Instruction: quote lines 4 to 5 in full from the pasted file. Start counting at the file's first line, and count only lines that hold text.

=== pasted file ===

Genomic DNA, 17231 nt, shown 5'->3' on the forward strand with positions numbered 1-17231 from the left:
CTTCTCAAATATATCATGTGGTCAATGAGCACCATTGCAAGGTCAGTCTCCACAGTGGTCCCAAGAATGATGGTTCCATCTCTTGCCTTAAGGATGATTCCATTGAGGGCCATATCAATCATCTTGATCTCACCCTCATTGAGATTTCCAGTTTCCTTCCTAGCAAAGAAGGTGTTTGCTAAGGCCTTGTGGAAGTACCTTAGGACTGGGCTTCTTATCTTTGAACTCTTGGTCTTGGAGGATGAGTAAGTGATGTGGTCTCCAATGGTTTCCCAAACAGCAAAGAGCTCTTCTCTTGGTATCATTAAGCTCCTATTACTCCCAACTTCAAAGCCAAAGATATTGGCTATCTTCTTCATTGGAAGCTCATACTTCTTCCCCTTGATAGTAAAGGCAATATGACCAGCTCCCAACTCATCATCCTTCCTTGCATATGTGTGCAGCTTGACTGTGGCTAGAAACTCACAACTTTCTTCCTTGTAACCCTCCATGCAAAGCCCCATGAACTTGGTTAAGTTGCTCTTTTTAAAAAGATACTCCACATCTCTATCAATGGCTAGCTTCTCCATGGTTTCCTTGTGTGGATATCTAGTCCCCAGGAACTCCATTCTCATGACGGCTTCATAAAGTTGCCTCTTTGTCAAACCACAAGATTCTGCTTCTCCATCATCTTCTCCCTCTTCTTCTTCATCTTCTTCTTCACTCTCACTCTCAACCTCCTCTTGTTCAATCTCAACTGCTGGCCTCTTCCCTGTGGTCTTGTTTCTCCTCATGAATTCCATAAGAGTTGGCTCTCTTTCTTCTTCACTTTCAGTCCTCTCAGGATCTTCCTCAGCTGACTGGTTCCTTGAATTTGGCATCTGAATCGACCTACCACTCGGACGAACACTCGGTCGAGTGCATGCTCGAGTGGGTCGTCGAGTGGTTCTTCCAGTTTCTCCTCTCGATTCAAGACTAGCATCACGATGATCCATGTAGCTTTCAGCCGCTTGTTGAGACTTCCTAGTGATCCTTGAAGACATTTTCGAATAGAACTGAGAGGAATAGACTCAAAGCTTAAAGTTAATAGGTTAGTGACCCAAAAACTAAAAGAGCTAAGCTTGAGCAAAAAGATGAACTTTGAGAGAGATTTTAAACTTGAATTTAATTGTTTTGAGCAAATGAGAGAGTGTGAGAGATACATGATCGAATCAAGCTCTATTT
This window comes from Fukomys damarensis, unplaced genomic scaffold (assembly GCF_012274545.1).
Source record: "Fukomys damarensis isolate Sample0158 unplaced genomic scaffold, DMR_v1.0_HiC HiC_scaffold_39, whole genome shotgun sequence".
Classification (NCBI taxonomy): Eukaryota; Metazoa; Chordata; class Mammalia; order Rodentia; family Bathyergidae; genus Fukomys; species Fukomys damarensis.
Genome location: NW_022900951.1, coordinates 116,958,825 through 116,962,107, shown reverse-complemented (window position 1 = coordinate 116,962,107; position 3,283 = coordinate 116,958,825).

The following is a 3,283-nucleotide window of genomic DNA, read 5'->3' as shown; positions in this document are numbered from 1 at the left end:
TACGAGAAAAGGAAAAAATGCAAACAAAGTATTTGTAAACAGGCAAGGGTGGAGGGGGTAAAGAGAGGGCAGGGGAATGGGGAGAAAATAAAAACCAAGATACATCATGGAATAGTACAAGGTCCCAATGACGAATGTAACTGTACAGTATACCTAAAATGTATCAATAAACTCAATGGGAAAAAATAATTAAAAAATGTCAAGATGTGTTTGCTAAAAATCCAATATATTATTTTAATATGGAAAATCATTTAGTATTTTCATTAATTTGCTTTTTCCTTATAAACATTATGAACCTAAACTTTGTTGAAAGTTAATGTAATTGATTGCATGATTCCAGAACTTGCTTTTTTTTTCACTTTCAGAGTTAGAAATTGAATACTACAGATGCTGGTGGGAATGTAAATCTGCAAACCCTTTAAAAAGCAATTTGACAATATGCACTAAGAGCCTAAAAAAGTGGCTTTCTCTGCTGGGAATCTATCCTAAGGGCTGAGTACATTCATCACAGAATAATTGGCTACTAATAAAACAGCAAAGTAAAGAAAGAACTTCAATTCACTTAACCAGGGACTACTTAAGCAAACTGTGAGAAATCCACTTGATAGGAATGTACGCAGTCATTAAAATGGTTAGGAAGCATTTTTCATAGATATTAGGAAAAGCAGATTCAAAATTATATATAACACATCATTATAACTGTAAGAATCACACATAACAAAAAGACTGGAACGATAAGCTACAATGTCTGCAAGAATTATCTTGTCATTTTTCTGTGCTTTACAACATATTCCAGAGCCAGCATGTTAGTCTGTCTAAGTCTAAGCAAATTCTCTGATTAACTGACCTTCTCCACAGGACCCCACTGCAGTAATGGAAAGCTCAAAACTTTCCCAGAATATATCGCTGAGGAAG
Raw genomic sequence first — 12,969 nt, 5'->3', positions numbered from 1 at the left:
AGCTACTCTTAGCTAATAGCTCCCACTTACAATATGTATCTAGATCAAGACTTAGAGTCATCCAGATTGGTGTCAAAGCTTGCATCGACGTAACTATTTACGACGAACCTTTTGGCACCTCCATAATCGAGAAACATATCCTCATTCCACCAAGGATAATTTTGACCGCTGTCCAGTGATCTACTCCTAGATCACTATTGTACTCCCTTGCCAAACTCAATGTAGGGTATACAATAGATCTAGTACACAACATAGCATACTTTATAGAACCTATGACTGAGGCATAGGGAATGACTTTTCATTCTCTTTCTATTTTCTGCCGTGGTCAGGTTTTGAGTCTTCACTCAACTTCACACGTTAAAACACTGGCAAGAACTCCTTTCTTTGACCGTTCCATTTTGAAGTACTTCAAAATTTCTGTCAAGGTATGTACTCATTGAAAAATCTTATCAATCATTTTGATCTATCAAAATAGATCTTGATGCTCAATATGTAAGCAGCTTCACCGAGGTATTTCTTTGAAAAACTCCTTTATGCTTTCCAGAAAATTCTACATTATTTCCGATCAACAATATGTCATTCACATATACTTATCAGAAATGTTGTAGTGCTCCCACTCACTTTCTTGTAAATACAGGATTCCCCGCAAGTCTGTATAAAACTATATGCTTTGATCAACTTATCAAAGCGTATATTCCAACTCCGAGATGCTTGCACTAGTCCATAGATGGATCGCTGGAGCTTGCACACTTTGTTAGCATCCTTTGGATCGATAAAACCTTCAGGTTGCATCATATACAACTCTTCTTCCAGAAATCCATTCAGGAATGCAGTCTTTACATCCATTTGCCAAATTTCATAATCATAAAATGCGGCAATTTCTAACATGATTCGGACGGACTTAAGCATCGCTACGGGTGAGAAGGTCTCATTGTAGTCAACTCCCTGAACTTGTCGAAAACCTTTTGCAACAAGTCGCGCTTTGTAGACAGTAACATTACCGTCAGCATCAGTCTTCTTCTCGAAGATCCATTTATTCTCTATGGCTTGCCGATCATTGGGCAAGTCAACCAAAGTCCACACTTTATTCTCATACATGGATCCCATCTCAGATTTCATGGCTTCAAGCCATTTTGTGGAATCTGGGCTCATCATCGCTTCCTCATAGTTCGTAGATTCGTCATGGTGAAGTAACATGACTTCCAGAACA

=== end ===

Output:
Source record: "Fukomys damarensis isolate Sample0158 unplaced genomic scaffold, DMR_v1.0_HiC HiC_scaffold_39, whole genome shotgun sequence".
Classification (NCBI taxonomy): Eukaryota; Metazoa; Chordata; class Mammalia; order Rodentia; family Bathyergidae; genus Fukomys; species Fukomys damarensis.